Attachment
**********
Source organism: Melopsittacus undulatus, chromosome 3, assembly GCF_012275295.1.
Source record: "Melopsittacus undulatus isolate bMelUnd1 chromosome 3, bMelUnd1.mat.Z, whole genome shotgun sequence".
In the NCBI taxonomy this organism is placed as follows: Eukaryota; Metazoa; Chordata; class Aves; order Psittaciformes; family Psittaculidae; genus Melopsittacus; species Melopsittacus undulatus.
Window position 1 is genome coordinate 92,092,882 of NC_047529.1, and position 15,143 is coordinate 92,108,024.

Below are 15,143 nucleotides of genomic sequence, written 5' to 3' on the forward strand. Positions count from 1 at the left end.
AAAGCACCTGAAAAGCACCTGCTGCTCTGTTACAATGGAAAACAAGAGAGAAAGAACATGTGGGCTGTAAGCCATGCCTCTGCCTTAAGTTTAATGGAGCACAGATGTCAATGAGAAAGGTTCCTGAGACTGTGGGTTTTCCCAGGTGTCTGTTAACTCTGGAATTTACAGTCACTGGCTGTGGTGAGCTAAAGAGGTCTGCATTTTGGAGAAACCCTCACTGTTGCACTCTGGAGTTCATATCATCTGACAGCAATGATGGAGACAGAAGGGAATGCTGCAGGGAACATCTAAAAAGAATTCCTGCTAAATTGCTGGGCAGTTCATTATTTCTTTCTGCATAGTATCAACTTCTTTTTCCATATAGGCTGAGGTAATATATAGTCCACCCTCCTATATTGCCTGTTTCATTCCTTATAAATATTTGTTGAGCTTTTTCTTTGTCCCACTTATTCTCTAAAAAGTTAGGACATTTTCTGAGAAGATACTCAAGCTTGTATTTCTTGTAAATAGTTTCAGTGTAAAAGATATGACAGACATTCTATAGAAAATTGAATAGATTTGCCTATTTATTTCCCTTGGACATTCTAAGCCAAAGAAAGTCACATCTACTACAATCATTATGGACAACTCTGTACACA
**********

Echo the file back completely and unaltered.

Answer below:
Source organism: Melopsittacus undulatus, chromosome 3, assembly GCF_012275295.1.
Source record: "Melopsittacus undulatus isolate bMelUnd1 chromosome 3, bMelUnd1.mat.Z, whole genome shotgun sequence".
In the NCBI taxonomy this organism is placed as follows: Eukaryota; Metazoa; Chordata; class Aves; order Psittaciformes; family Psittaculidae; genus Melopsittacus; species Melopsittacus undulatus.
Window position 1 is genome coordinate 92,092,882 of NC_047529.1, and position 15,143 is coordinate 92,108,024.

Below are 15,143 nucleotides of genomic sequence, written 5' to 3' on the forward strand. Positions count from 1 at the left end.
AAAGCACCTGAAAAGCACCTGCTGCTCTGTTACAATGGAAAACAAGAGAGAAAGAACATGTGGGCTGTAAGCCATGCCTCTGCCTTAAGTTTAATGGAGCACAGATGTCAATGAGAAAGGTTCCTGAGACTGTGGGTTTTCCCAGGTGTCTGTTAACTCTGGAATTTACAGTCACTGGCTGTGGTGAGCTAAAGAGGTCTGCATTTTGGAGAAACCCTCACTGTTGCACTCTGGAGTTCATATCATCTGACAGCAATGATGGAGACAGAAGGGAATGCTGCAGGGAACATCTAAAAAGAATTCCTGCTAAATTGCTGGGCAGTTCATTATTTCTTTCTGCATAGTATCAACTTCTTTTTCCATATAGGCTGAGGTAATATATAGTCCACCCTCCTATATTGCCTGTTTCATTCCTTATAAATATTTGTTGAGCTTTTTCTTTGTCCCACTTATTCTCTAAAAAGTTAGGACATTTTCTGAGAAGATACTCAAGCTTGTATTTCTTGTAAATAGTTTCAGTGTAAAAGATATGACAGACATTCTATAGAAAATTGAATAGATTTGCCTATTTATTTCCCTTGGACATTCTAAGCCAAAGAAAGTCACATCTACTACAATCATTATGGACAACTCTGTACACA